In the 1980s and 1990s we saw "blues" releases by soul/R&B artists like Barbara Lynn, Johnny Adams, Ruth Brown, Syl Johnson, Solomon Burke, Mighty Sam McClain, Ann Peebles, Miss Lavelle White, Johnny Copeland, Bobby Bland, The Persuasions, Otis Clay, Earl King, Charles Brown, Nappy Brown, Carol Fran, Linda Hopkins, and IRMA THOMAS. Irma became the queen of that scene and was able to keep building a niche fan base until the Internet, satellite radio, vinyl revival, and the soul dance party resurgence all worked together to make her a superstar amongst a new generation of hipsters.
All of this is great news, because if there is anyone who deserves to be appreciated for her artistry, it's Irma Thomas! She's been busting her butt in the music industry non-stop for at least 55 years!
Like Baby Washington, Irma Thomas is one of those artists who sings for the outsiders, the dejected, the rejected, the misunderstood, the under-appreciated. We've all been there (some of us more than others) and those are the times when we're at our most vulnerable. Perhaps that's why the voice of Irma Thomas is able to seep it's way deep into our damaged hearts, do a little spackling, and prepare it for permanent repair.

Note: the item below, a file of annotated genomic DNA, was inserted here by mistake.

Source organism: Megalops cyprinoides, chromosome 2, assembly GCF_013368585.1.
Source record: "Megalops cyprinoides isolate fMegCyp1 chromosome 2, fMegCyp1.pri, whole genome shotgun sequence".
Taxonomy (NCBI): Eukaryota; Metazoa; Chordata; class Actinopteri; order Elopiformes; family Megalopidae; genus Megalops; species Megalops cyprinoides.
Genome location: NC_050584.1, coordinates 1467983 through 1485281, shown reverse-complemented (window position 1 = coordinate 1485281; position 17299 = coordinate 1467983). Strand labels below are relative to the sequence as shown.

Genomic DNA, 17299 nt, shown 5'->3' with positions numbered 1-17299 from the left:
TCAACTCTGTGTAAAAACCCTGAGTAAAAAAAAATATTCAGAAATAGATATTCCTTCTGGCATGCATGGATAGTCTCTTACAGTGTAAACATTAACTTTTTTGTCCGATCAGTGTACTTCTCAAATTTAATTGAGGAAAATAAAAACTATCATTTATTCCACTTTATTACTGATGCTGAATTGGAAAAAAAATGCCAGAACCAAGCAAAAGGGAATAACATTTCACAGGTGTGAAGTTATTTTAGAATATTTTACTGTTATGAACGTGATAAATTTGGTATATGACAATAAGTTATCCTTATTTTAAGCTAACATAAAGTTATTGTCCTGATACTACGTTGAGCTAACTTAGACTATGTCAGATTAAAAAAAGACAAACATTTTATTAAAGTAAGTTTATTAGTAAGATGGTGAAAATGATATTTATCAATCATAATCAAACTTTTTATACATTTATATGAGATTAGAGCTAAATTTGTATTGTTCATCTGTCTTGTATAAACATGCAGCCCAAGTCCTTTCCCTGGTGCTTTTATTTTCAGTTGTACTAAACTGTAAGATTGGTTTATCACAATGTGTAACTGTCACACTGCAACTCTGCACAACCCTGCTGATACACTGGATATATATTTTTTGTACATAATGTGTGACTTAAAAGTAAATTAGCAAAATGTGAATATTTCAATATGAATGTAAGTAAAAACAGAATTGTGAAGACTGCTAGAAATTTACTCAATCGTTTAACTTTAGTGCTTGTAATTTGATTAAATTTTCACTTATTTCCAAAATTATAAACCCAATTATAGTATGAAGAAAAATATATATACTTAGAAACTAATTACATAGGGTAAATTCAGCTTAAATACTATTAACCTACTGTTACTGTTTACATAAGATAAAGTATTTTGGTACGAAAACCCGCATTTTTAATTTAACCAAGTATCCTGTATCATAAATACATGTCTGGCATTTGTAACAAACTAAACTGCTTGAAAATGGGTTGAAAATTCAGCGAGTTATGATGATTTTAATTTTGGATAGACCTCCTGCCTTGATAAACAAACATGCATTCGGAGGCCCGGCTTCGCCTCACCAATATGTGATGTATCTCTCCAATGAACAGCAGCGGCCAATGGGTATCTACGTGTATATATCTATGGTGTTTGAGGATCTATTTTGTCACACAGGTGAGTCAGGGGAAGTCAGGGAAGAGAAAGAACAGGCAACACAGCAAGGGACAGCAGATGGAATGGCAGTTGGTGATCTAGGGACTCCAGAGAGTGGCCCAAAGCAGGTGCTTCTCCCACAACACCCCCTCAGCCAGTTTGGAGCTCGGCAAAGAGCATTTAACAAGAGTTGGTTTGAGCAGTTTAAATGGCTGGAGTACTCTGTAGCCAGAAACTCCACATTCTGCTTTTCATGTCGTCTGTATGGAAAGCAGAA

I've chosen one of Irma's uptempo positive tunes for my record of the day. It's from her Allen Toussaint-produced era. I have a soft spot for Allen, what can I say. This song was written by him and is representative of the New Orleans soul sound of the early 1960s.
I love you Irma. Thank you for 55 years of providing musical therapy for wounded hearts.
DJ Action Slacks
I'm excited to highlight some of my favorite records in a variety of genres (soul, R&B, classic country, rockabilly, oldies, garage rock, etc). These won't all necessarily be "dance" records per se. They will all be records that I believe deserve a special listen. I simply love good music, rare or not. Hopefully you will spend some time here and love music right along with me! Lets give this a shot!